Dollhouse premiers this Friday. I have to say, it takes a lot to convince me to stay home on a Friday night, but this is one man I'm willing to do it for. I've been in love with The Joss Man ever since I was introduced to Firefly this time last year. Interesting to look back on the year and see how far I've come. In exactly one year, I have gone from knowing nothing about The Joss Man or any of his work to having seen all seven seasons of Buffy, owning copies of Firefly and Serenity, attending the annual nationwide screening of Serenity (in costume) last June, attending a large-screen viewing of Dr. Horrible & commentary sing-alone (in costume), and I am currently on the fifth disk of the fourth season of Angel.

And what lovely timing, because now I get to experience all The Joss Man has to offer first-hand, with the rest of the television community. I am, in an understatment, excited. The Joss Man constantly renues my faith in television as a story-telling medium and I have quite enjoyed our previous tristes through the worlds of sci-fi. And of course, the geek-compulstive within me is ever greatful for the opportunity to barnacle on to such a fantastic ride.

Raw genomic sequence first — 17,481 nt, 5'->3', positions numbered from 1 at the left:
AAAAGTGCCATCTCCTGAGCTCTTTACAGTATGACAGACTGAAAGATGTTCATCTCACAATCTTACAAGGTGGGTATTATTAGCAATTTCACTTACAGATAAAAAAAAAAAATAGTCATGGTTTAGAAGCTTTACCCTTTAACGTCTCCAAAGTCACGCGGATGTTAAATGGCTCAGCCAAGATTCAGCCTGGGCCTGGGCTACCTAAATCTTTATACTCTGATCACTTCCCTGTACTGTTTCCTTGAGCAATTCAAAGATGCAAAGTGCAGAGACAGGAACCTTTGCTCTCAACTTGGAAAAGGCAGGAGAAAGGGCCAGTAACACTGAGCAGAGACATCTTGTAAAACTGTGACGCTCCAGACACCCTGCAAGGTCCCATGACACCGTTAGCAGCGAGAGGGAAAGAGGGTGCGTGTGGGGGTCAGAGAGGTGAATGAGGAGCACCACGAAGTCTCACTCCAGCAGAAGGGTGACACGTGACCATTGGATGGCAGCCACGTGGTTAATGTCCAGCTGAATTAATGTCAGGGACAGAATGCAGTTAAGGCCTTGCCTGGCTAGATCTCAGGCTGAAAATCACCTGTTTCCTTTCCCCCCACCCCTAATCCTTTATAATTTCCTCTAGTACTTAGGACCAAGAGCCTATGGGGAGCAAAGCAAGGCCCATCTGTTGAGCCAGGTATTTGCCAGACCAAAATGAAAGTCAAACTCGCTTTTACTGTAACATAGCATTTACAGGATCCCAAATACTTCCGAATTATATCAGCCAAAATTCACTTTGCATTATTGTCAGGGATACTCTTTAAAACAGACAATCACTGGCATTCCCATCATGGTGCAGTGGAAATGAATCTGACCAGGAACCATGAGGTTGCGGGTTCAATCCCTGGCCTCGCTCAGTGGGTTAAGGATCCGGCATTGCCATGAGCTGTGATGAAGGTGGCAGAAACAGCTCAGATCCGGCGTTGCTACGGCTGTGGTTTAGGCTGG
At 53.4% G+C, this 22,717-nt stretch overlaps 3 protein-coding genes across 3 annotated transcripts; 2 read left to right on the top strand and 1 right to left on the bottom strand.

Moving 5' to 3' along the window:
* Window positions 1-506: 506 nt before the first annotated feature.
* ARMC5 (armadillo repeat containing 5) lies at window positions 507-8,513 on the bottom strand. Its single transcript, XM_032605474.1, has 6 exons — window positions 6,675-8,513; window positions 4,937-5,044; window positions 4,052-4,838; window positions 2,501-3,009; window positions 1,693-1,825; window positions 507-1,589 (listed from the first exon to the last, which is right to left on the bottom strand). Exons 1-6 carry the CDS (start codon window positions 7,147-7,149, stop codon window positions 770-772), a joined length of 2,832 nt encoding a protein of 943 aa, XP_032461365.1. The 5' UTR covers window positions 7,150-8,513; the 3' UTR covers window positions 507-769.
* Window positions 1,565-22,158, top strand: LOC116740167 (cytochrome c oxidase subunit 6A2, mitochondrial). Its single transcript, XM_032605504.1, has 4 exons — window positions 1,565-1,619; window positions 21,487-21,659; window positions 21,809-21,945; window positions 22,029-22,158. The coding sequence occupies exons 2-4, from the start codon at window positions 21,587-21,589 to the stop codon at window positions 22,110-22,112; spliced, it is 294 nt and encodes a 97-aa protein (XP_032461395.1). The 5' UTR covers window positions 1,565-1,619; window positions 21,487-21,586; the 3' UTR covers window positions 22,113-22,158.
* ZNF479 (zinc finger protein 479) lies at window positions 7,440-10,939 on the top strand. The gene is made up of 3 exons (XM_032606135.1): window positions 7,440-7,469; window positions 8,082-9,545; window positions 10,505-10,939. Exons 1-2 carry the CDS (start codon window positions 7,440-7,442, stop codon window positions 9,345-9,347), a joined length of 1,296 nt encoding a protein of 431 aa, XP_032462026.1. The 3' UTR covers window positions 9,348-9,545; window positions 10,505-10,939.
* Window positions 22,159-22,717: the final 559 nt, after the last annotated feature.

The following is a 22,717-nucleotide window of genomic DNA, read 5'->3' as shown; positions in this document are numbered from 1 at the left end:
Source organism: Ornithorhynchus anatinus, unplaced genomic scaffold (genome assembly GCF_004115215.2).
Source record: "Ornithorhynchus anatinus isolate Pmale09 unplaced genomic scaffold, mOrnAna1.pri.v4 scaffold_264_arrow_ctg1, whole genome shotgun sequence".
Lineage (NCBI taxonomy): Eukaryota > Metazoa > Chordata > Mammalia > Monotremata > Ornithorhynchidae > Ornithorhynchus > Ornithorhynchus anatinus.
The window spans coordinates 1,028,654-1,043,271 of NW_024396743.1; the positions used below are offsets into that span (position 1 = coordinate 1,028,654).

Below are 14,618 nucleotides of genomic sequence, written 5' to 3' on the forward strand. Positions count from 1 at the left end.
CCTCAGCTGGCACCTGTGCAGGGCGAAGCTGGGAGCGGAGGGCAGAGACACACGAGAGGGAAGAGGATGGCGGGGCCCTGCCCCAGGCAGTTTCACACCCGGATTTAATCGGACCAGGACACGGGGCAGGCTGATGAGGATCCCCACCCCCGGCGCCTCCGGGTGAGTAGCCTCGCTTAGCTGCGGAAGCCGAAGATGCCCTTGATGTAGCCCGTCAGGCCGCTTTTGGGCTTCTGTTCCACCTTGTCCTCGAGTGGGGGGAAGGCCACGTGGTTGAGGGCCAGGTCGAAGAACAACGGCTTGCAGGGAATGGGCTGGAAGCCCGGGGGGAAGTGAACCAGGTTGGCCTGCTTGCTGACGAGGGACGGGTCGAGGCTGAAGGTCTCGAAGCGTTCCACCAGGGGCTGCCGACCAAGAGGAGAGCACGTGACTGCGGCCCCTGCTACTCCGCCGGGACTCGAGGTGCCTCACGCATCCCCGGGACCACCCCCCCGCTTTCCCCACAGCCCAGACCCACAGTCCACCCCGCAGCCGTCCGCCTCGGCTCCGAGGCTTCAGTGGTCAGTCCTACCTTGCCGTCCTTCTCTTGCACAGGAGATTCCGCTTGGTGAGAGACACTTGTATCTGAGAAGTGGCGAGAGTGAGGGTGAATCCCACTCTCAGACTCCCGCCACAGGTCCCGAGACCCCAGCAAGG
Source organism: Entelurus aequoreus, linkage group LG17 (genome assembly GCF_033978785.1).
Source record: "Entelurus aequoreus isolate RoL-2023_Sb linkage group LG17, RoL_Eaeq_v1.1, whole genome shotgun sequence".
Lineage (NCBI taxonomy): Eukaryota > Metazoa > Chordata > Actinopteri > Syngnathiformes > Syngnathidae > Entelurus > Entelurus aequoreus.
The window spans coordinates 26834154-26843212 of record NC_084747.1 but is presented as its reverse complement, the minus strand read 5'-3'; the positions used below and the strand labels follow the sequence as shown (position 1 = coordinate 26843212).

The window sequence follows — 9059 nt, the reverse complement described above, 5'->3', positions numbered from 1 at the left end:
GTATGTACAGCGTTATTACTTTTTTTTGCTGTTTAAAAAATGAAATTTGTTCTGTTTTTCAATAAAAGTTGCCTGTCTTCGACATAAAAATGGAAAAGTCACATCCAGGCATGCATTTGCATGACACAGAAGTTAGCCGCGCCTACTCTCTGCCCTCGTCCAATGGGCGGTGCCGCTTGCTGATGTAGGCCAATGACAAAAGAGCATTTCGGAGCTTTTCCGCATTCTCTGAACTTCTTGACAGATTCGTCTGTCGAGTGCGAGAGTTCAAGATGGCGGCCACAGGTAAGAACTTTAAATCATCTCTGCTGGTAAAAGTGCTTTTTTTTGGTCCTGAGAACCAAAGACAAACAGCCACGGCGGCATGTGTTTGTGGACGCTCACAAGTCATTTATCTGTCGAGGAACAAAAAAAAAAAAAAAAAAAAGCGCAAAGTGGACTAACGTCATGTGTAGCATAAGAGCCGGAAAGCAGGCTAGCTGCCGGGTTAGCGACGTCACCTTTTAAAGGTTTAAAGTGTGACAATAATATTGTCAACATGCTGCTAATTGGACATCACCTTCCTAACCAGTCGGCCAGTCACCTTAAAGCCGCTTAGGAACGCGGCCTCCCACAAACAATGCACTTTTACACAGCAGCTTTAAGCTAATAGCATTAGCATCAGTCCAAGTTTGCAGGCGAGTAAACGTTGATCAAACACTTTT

The Joss Man According to The Golden Music Guru:
Best Show: Firefly
Funnest Character to Watch: Lorne (though Jayne is a close second)
Greatest Moment: When Buffy revieves the Class Protector award at prom at the end of the third season. I love it, I absolutely love it. (First runner up goes to pretty much any Mal/Jayne tet-a-tet)
Worst Moment: Cordelia & Connor. I mean, really?
Favorite Couple: Zoe & Wash
Funnest Character to Dress Up As: Buffy. Black leather and FBK boots make anyone feel like a slayer.
Easiest Character to Dress Up As: Captain Hammer. T-shirt, khakis, boots & snow gloves.

Tuesday, February 10, 2009

The Way I Hear It (or so I hear...)